Criminology, Crime Control and Hygiene

Simon Hallsworth, London Metropolitan University

By its nature Crime belongs to the state of unruly things constitutive of the heterogenaic which also contains all other things sacred, abject, transgressive and unproductive. As a base and abject behaviour that violates the normal rules of homogeneous society, crime is something that modern homogeneous socities must be inoculated from, as they must from all forms of unproductive behaviour. In a society which, like America, has selected repressive and violent means to achieve this (including recourse to disproportionate punishment, mass incarceration, execution), the response directed at suppressing the heterogeneity of crime paradoxically requires invoking the mobilisation of heterogenaic means themselves incompatible with the normal rules of homogeneous life. This paper traces the tactics deployed within America that enable it to live with the violent and unproductive orders of expenditure it sanctions; and explores how it deploys such mechanisms to sustain a simulation of itself as positively productive -- despite its decent into the violent orders of heterogenaic life. At the level of crime control this simulation, I will suggest, is sustained by overt attempts at literal denial; hygenising violence through removing it to the margins of society, 'civilising' its most brutal manifestations, and representing it as other than itself. At the level of criminology these processes of hygiene operate through the proliferation of forms of knowledge organised around epistemologies systematically designed to filter out the very violence of the industry they serve.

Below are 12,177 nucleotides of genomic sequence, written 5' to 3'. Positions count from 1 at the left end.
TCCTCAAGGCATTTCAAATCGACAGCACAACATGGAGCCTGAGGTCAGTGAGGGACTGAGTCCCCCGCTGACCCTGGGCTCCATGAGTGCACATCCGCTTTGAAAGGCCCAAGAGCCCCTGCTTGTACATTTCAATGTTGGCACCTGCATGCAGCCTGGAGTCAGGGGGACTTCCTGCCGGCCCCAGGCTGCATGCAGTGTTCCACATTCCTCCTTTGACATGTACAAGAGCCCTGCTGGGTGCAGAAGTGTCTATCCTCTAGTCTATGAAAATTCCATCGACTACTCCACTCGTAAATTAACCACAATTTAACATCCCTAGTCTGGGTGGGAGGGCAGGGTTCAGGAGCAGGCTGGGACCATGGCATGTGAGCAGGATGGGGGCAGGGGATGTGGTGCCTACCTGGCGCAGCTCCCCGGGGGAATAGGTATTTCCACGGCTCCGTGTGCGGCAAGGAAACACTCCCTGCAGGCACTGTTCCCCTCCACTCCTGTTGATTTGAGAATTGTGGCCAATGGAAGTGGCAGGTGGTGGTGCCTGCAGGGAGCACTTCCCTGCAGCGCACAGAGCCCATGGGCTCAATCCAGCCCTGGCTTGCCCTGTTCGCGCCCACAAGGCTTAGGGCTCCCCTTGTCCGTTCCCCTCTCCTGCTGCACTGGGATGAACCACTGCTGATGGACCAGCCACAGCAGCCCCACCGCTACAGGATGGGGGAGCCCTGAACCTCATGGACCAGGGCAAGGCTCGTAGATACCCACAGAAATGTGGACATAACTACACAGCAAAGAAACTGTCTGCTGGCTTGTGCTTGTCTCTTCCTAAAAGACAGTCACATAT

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Updated 05/20/2006